A Day Well Spent (Encoding Floats to RGBA)

Breaking news: sometimes seemingly trivial tasks take insane amounts of time! I am sure no one knew this before! So it was yesterday - almost whole day spent fighting rounding/precision errors when encoding floating point numbers into regular 8 bit RGBA textures. You know, the trivial stuff where you start with

 inline float4 EncodeFloatRGBA( float v ) {
   return frac( float4(1.0, 256.0, 65536.0, 16777216.0) * v );
 }
 inline float DecodeFloatRGBA( float4 rgba ) {
   return dot( rgba, float4(1.0, 1.0/256.0, 1.0/65536.0, 1.0/16777216.0) );
 }

and everything is fine until sometimes, somewhere there’s “something wrong”. Must be rounding or quantizations errors; or maybe I should use 255 instead of 256; plus optionally add or subtract 0.5/256.0 (or would that be 0.5/255.0?). Or maybe the error is entirely somewhere else, and I’m just chasing ghosts here!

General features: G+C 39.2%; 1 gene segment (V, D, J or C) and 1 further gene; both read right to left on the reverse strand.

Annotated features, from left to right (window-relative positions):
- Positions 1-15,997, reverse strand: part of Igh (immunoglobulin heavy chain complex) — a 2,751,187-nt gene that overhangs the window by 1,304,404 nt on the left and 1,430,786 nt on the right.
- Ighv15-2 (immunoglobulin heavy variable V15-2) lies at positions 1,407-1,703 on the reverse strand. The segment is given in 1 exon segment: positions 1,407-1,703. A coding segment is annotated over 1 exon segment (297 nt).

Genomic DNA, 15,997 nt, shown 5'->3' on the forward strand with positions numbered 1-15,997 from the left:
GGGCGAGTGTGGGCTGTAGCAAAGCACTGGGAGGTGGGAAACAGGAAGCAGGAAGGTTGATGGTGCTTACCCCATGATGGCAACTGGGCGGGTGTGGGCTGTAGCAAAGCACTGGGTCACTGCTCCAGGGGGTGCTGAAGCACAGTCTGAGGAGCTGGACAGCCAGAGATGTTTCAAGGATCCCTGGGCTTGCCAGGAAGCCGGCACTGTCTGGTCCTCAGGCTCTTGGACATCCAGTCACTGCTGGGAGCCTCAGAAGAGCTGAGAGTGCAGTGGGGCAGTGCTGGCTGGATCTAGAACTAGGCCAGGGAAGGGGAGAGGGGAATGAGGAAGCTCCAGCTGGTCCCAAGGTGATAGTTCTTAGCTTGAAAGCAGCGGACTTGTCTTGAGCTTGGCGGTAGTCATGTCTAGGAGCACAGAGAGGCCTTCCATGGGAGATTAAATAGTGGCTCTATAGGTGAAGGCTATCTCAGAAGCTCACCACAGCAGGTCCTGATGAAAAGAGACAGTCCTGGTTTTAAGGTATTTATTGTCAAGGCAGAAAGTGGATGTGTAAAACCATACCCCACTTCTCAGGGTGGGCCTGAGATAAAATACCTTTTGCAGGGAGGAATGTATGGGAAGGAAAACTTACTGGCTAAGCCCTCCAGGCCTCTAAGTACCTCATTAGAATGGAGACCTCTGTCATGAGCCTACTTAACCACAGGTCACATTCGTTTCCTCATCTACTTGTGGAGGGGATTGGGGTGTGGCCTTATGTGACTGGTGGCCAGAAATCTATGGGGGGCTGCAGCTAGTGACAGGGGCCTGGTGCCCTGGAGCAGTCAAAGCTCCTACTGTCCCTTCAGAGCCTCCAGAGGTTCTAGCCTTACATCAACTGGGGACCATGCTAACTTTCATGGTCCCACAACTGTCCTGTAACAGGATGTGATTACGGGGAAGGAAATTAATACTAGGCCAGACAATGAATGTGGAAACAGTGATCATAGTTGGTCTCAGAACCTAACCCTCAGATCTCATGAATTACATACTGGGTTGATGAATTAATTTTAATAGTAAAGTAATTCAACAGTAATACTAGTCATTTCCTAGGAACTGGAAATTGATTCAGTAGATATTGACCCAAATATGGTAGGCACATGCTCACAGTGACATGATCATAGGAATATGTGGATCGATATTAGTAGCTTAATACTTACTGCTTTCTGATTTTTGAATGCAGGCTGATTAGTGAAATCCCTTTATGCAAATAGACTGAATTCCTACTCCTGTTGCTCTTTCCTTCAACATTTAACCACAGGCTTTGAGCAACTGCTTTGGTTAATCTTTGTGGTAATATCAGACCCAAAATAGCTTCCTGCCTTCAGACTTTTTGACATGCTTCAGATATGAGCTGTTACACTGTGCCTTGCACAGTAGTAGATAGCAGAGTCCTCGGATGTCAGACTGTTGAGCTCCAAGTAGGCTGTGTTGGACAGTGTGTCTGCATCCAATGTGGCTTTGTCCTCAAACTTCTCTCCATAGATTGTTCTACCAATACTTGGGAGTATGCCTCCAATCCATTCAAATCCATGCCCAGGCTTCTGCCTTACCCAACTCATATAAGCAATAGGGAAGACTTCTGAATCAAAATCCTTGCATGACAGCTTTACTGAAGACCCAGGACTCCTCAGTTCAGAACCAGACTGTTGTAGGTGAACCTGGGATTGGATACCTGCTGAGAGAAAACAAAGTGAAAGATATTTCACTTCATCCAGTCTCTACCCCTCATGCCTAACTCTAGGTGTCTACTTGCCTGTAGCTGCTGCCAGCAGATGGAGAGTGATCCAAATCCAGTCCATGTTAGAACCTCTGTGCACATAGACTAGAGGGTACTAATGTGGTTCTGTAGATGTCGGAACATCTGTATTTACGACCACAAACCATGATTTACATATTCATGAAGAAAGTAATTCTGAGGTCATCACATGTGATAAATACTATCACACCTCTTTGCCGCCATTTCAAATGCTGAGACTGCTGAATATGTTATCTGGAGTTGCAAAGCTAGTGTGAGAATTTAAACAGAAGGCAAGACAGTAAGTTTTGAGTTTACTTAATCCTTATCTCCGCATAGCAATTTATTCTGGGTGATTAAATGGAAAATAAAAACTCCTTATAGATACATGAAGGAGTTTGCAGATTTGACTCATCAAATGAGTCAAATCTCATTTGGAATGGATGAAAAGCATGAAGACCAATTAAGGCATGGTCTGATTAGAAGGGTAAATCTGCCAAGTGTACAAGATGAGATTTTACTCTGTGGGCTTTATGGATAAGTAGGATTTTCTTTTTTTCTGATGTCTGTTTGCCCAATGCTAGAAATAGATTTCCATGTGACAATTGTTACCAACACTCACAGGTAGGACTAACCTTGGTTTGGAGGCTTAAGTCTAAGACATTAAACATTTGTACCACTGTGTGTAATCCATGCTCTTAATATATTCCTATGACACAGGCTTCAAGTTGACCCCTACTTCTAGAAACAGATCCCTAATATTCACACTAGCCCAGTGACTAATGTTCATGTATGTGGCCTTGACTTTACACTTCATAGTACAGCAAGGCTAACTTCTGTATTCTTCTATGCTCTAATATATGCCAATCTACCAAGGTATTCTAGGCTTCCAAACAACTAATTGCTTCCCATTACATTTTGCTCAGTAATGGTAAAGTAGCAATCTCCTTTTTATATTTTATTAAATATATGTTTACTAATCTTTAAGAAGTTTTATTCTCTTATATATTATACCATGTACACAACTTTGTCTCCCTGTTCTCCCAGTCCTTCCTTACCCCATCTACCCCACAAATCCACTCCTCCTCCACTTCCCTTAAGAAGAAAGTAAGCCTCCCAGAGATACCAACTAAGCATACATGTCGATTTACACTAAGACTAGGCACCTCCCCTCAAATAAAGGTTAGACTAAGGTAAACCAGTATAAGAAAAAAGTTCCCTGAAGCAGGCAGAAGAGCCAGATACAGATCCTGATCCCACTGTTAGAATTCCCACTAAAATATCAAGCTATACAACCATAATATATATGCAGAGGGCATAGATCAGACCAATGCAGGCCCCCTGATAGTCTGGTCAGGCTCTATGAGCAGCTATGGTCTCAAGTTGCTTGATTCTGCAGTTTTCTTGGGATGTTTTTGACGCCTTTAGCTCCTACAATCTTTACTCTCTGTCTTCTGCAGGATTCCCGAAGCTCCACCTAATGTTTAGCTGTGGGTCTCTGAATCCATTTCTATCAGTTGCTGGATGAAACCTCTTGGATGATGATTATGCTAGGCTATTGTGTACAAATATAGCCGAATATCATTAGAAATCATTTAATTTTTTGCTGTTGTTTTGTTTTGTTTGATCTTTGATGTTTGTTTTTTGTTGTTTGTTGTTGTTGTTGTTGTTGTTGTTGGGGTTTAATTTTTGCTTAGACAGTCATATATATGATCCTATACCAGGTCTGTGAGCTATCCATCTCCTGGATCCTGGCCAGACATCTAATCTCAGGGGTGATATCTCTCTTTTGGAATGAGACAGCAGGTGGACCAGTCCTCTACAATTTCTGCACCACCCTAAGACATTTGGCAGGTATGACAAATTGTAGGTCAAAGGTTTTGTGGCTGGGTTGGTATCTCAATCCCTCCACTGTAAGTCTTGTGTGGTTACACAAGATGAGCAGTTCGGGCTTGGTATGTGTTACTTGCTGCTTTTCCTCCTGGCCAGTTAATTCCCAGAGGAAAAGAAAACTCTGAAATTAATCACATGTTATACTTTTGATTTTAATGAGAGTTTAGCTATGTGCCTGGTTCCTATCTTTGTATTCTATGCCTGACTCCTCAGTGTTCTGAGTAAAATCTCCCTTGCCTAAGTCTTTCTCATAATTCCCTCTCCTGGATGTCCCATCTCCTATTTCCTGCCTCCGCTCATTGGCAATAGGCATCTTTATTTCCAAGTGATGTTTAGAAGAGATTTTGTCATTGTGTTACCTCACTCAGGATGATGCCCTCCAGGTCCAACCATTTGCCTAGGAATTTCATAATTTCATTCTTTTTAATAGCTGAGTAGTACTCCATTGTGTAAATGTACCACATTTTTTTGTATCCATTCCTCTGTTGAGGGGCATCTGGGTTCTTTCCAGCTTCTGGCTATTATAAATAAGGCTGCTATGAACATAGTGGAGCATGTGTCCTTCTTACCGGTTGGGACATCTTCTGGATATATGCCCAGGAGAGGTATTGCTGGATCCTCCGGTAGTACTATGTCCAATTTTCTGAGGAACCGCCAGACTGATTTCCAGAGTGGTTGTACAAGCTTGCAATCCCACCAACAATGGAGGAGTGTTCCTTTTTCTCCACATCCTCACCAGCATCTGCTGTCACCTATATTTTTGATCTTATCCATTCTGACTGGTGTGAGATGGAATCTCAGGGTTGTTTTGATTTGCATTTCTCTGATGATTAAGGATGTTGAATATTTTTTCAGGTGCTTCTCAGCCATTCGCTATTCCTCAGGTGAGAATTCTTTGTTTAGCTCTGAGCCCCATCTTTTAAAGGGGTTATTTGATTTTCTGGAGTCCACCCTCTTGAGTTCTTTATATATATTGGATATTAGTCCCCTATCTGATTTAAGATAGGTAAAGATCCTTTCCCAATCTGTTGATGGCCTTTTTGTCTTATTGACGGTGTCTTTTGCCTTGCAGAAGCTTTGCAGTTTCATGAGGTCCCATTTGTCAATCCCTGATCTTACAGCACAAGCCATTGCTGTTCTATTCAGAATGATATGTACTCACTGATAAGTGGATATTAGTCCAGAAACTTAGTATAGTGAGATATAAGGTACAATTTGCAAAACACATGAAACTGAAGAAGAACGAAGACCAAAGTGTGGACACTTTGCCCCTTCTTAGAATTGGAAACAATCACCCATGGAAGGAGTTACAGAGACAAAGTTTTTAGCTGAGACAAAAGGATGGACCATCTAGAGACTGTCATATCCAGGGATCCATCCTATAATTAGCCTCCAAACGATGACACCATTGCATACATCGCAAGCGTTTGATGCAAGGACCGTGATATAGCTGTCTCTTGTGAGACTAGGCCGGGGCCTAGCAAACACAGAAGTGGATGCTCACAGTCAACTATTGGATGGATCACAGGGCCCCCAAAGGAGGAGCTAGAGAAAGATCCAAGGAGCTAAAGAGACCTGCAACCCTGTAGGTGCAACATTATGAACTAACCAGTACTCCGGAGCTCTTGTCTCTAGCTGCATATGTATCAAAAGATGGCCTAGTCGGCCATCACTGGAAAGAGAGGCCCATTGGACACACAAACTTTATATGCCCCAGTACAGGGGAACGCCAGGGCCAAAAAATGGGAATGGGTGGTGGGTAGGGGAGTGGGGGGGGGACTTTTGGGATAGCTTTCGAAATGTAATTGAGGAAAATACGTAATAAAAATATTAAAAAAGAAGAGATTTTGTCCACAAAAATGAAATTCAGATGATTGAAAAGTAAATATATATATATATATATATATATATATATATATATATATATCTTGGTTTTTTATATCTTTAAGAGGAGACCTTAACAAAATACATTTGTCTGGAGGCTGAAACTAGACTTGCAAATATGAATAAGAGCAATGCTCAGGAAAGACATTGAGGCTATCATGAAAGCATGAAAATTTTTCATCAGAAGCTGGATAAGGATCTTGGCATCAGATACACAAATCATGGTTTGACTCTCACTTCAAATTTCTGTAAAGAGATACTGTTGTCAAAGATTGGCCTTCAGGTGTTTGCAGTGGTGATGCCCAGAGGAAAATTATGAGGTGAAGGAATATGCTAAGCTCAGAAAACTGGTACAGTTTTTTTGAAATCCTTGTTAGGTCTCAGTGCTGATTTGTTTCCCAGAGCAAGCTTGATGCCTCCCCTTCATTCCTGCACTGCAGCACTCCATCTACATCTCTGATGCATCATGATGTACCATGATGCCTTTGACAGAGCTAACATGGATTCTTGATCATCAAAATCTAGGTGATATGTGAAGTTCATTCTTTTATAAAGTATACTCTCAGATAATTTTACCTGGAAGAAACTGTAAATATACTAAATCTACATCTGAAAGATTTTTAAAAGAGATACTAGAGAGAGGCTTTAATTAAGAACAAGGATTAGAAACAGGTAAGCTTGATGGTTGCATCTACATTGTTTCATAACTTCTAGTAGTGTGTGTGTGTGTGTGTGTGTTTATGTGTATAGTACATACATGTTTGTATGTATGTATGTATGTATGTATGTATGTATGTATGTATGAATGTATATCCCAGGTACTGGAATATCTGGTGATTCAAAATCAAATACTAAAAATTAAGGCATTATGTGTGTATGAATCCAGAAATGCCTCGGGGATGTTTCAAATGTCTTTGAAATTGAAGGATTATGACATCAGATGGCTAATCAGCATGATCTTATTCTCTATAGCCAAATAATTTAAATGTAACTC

What would you do then? Why, of course, build an Encoding Floats Into Textures Studio 2007! (don’t tell me it’s not a great idea for a commercial software package! game studios would pay insane amounts of money for a tool like this!) The images here are exactly that - render into a texture, encoding UV coordinate as RGBA, then read from that texture, displaying RGBA and error from the expected value in some weird way. Turns out image postprocessing filters in Unity are a pretty good tool to do all this. Yay!

Sometimes in situations like this I figure out that graphics hardware still leaves a lot to be desired. This last image shows some calculations that depend only on the horizontal UV coordinate, so they should produce some purely vertical pattern (sans the part at the bottom, that is expected to be different). Heh, you wish!

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